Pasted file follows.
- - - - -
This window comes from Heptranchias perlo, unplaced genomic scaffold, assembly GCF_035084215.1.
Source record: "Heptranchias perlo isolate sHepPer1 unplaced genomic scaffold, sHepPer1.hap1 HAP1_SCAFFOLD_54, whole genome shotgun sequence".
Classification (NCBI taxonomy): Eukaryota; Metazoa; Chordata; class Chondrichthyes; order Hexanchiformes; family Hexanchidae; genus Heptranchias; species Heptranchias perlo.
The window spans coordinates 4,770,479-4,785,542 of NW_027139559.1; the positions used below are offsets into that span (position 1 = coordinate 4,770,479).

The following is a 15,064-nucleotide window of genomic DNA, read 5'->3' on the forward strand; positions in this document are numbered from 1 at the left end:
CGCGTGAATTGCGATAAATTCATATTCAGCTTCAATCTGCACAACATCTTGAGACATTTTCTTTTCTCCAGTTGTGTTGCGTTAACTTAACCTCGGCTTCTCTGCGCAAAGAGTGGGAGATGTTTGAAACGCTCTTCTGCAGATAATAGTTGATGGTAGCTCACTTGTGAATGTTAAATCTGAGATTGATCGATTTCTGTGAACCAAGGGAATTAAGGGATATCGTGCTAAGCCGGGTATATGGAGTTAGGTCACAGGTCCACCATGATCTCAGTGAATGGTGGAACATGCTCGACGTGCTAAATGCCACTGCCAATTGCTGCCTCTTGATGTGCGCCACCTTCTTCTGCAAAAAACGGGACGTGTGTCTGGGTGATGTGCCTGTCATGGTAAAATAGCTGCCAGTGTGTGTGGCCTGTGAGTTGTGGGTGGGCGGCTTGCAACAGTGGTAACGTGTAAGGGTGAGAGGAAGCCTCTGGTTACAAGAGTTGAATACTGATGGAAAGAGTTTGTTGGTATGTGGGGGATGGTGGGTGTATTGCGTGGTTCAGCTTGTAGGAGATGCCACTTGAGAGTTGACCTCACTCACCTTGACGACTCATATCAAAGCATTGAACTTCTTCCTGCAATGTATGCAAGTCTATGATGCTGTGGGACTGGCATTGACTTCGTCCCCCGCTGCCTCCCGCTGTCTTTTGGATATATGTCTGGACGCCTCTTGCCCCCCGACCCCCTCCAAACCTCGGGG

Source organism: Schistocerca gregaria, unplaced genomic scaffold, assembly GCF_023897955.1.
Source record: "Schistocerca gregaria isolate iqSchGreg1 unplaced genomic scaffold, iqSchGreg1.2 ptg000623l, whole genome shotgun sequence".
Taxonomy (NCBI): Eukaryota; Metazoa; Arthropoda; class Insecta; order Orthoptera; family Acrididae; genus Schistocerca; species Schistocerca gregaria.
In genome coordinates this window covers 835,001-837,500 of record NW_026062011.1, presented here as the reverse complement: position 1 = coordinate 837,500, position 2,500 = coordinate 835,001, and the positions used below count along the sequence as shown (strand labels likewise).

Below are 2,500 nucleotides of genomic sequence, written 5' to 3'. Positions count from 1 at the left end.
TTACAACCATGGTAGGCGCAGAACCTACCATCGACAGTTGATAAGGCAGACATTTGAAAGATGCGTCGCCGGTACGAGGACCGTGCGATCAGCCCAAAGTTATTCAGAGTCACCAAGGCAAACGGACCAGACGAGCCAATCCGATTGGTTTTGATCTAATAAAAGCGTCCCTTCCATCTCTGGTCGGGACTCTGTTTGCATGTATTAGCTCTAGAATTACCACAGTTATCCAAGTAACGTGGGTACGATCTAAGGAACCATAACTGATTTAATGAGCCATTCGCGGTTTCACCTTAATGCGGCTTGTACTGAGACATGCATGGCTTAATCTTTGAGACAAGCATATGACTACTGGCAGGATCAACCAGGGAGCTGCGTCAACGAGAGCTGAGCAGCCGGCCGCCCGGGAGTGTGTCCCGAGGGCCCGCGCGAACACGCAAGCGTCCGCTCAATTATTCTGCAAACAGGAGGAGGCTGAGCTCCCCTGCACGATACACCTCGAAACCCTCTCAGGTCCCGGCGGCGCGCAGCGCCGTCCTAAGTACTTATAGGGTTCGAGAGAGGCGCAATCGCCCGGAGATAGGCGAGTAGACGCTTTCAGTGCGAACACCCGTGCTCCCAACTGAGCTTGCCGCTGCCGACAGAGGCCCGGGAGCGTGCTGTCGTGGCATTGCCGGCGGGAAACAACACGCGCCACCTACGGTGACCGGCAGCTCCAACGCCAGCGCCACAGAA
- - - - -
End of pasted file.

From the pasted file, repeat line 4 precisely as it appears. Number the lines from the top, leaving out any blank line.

The window spans coordinates 4,770,479-4,785,542 of NW_027139559.1; the positions used below are offsets into that span (position 1 = coordinate 4,770,479).